Along with Democratic politicians and environmental NGOs, most asset managers, institutional investors, and other financial institutions recognize the SEC’s legal authority to mandate climate-related disclosures.  For example, Amalgamated Financial Corp. “acknowledge[d] the Commission’s unique authority to address the issue of climate-related financial risk and its implications for investor protection and market efficiency” in its comment letter.  Asset manager Ethical Partners Funds Management also recognized the proposed rule as within the SEC’s remit, observing that “[t]he absence of adequate information on climate risk and opportunities is already contributing to systemic financial stability risks and barriers to investment in low-emissions and climate resilient economic activity . . . which results in poor decision-making and the misallocation of capital.”  Earthjustice, an environmental nonprofit, similarly noted that “[t]he disclosure requirements stay true to the Congressional directive to protect investors, requiring information necessary to address a substantial lapse in current disclosure practices and appropriate to properly inform investors of evolving climate-related risks.”  Finally, the Attorneys General of California, Colorado, Connecticut and seventeen other states argued that “[t]he Proposed Rule’s mandatory disclosures address harmful informational imbalances to protect investors, markets, and the third parties that rely on market efficiency.”  The Attorneys General also pointed out that the proposed rule does not implicate the major questions doctrine because it deals with disclosure obligations, which are central to the SEC’s mandate, and that the rule does not violate First Amendment prohibitions on compelled speech because it requires disclosure only of “factual and uncontroversial” information that is not “unjustified or unduly burdensome.”

The major questions doctrine has taken on added significance in light of the Supreme Court’s decision in West Virginia v. Environmental Protection Agency (EPA) at the end of June.  Under that doctrine, “a clear statement is necessary for a court to conclude that Congress intended to delegate authority ‘of this breadth to regulate a fundamental sector of the economy.’”  The Court found no such statement in the case of the EPA’s Clean Power Plan and many commenters to the SEC’s proposed climate disclosure rule emphasized that the rule touches on a similar “major question” that Congress has yet to weigh in on.  Supporters of the proposed rule argued that the SEC is simply fulfilling its statutory mandate to provide investors with the information they need to make informed investment decisions.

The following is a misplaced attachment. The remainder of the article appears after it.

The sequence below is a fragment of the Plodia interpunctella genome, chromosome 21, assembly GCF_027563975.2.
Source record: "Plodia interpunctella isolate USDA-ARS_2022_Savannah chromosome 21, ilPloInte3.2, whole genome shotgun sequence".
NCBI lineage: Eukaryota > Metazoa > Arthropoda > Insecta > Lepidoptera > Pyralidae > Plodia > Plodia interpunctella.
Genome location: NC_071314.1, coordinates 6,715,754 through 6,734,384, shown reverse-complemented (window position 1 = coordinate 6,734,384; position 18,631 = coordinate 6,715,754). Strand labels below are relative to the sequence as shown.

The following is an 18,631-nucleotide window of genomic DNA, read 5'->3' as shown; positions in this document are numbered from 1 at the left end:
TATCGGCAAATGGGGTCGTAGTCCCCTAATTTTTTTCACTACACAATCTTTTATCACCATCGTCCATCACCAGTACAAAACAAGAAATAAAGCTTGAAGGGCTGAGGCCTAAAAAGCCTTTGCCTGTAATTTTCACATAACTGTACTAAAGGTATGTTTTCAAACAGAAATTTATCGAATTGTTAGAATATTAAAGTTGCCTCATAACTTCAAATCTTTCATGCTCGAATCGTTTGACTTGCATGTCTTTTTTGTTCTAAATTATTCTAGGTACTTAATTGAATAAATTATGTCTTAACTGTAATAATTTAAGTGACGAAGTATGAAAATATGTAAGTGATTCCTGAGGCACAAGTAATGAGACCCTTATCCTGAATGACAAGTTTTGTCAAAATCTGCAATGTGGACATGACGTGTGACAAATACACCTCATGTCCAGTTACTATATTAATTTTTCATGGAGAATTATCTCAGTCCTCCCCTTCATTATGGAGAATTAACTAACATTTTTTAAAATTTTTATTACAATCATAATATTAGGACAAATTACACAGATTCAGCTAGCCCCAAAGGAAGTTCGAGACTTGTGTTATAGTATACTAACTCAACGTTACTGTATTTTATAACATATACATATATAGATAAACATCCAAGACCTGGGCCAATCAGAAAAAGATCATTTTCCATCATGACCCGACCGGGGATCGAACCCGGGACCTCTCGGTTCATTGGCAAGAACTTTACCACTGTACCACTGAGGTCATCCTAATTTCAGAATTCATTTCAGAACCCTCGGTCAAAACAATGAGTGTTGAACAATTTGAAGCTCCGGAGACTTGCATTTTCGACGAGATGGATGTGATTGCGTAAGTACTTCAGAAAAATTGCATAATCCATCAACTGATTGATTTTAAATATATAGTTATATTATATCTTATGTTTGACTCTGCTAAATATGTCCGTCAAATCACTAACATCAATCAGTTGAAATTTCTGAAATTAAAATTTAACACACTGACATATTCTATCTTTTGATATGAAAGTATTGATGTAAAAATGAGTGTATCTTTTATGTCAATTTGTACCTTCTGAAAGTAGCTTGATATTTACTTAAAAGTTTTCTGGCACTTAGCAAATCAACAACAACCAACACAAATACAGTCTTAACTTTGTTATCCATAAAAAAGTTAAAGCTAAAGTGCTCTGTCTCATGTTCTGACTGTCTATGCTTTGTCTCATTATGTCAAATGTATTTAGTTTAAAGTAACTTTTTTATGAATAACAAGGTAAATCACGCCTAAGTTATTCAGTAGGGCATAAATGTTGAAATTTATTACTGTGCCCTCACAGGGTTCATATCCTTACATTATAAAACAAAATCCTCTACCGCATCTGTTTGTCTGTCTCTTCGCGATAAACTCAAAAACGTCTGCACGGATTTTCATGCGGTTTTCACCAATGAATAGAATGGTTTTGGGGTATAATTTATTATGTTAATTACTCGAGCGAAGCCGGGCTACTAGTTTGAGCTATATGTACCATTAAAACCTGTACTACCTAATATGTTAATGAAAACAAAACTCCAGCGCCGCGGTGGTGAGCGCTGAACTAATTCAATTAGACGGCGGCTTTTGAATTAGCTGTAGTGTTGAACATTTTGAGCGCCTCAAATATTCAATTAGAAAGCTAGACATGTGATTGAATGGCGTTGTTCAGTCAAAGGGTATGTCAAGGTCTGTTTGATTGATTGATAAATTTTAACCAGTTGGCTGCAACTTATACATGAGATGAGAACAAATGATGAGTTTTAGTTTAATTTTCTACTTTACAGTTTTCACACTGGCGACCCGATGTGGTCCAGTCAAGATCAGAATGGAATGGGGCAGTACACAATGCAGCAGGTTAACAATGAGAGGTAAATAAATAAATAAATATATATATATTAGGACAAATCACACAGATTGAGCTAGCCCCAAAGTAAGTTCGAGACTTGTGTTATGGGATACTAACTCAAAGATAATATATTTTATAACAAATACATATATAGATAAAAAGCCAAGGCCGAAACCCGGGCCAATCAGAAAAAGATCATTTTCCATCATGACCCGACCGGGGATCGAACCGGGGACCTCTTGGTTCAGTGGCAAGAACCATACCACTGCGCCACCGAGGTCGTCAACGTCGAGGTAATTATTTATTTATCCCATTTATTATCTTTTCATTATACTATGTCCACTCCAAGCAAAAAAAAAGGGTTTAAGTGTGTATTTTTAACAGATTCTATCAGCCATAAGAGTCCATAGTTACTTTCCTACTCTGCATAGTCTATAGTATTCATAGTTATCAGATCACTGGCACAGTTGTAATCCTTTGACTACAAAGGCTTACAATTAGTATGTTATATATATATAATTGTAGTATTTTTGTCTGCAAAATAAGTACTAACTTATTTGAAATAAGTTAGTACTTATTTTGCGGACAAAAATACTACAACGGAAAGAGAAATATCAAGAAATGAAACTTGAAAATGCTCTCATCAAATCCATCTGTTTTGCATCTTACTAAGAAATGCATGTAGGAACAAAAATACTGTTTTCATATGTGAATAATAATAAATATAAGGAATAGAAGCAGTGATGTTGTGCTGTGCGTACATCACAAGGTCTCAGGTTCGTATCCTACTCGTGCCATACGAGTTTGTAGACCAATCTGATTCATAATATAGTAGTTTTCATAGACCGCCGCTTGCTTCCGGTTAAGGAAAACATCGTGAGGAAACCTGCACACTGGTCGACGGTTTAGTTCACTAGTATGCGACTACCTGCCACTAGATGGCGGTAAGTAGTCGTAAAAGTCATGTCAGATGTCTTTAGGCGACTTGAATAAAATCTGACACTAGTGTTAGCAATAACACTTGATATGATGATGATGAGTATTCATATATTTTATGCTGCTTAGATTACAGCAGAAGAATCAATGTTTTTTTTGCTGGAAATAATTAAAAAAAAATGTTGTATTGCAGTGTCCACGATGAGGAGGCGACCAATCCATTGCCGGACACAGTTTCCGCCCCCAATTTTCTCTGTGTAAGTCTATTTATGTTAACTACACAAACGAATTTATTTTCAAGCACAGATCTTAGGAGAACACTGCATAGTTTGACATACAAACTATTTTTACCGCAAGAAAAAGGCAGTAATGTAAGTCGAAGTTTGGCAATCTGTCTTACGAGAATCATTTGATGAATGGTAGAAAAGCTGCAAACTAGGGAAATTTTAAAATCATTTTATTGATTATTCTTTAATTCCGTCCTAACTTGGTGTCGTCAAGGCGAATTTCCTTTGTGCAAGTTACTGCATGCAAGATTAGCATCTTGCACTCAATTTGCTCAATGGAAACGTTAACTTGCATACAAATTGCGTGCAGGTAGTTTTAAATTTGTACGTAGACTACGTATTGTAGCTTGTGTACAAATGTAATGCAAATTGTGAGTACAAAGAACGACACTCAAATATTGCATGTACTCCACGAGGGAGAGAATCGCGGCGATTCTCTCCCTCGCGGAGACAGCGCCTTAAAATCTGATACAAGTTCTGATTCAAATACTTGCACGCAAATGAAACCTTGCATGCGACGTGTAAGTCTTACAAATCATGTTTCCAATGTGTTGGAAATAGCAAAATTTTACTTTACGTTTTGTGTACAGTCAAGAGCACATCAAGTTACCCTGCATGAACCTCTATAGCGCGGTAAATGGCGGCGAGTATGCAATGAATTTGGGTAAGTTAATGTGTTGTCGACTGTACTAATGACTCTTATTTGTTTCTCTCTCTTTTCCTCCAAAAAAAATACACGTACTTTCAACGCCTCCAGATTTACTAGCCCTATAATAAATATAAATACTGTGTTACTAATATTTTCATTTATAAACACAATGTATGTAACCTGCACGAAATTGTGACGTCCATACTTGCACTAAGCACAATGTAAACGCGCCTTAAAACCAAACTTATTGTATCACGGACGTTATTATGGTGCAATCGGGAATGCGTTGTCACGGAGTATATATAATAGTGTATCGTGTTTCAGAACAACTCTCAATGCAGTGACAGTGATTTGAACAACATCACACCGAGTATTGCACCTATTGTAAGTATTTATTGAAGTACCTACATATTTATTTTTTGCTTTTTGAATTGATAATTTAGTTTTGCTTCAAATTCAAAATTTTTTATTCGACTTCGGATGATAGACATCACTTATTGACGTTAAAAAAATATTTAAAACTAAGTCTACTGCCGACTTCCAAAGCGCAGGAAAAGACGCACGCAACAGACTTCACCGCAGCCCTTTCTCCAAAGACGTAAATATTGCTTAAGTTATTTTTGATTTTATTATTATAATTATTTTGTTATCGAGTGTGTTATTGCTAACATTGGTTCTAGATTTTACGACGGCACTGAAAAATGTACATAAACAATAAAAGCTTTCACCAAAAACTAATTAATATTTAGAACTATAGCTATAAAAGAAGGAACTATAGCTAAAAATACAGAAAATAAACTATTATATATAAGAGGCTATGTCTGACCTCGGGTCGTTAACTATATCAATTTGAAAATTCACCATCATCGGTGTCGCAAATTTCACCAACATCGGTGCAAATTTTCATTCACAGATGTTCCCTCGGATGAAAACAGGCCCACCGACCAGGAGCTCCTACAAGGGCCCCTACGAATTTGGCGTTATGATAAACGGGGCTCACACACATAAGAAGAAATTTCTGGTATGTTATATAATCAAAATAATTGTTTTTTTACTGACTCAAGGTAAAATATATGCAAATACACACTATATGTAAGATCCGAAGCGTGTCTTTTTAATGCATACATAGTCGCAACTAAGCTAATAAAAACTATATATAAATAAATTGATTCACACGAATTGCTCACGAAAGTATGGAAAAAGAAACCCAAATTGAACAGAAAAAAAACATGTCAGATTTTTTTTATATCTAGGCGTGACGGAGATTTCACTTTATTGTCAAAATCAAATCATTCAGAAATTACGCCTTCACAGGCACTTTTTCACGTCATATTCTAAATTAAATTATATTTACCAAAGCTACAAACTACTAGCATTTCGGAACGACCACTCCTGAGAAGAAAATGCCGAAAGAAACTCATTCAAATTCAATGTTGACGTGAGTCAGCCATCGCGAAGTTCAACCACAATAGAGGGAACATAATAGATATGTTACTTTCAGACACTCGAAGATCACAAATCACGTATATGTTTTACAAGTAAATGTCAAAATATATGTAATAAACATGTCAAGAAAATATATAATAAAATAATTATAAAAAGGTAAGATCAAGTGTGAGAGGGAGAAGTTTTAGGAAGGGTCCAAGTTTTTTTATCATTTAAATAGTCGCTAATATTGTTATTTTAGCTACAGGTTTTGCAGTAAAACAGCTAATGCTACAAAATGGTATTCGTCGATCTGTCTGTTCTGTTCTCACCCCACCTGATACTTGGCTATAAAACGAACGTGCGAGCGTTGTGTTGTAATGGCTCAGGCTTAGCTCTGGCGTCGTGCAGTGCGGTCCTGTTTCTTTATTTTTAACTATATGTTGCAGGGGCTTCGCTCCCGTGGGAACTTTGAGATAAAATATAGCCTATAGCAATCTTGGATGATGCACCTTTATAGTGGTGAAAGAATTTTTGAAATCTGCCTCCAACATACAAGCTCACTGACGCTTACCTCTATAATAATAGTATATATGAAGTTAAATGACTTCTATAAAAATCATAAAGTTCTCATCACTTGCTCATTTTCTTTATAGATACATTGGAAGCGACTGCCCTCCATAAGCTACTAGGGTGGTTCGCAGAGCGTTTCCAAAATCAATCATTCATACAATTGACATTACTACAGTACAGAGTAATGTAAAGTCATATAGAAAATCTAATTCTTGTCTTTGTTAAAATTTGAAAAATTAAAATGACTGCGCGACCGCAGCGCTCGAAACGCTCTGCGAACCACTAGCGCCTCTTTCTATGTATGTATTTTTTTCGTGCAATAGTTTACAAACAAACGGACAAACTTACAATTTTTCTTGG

Republican elected officials as well as oil and gas companies, both private and public, argued in their comment letters that the SEC does not have the legal authority to adopt the proposed rule.  Nineteen U.S. Senators asserted that the rule “is not within the SEC’s mission to protect investors, maintain fair, orderly, and efficient markets, and facilitate capital formation” and that it falls short of the current materiality qualifier by requiring the disclosure of information that is immaterial to a reasonable investor.  They also argued that the rule compels speech in violation of the First Amendment.  A letter from 131 members of the House of Representatives made a similar case: “The proposed rules exceed the SEC’s statutory authority and fundamentally misappropriate the SEC’s rulemaking authority,” as “Congress did not establish the SEC to set climate policy nor to be the final arbiter of businesses’ strategies to combat climate change.”

Oil and gas companies similarly emphasized the SEC’s lack of statutory authority while also acknowledging what they view as the prohibitive cost of complying with the rule.  Atlas Sand Company LLC, a private oil and gas company, warned that “[t]o avoid rendering any final rule arbitrary and capricious and contrary to law, the Commission must revise its cost benefit analysis to evaluate the indirect costs.”  Additionally, National Fuel Corporation, a publicly traded oil and gas company, argued that the “SEC lacks the authority to promulgate this rule, which would elevate climate change over material financial considerations,” and that “[w]ithout Congress passing climate change legislation that codifies such policies, SEC [sic] cannot be used as a substitute to do so.”  Another publicly traded oil and gas company, Liberty Energy Inc., asserted that the proposed rule is an attempt to regulate climate change in violation of the major questions doctrine.

Many trade associations, no doubt reflecting the views of their members, also emphasized the Commission’s lack of legal authority.  The National Association of Convenience Stores noted that unlike the EPA, “the securities laws do not give the SEC authority to require individual companies to report on their share of such worldwide issues without reference to materiality” and questioned the material connection between a company’s emissions contributing to climate change and its financial performance.  The National Association of Home Builders expressed another collective worry that the rule exceeds the SEC’s jurisdiction and will “impose the regulatory burden of SEC regulations on small businesses that are not regulated by SEC and are not familiar with SEC requirements” by requiring Scope 3 emissions disclosures, which we touch on further below.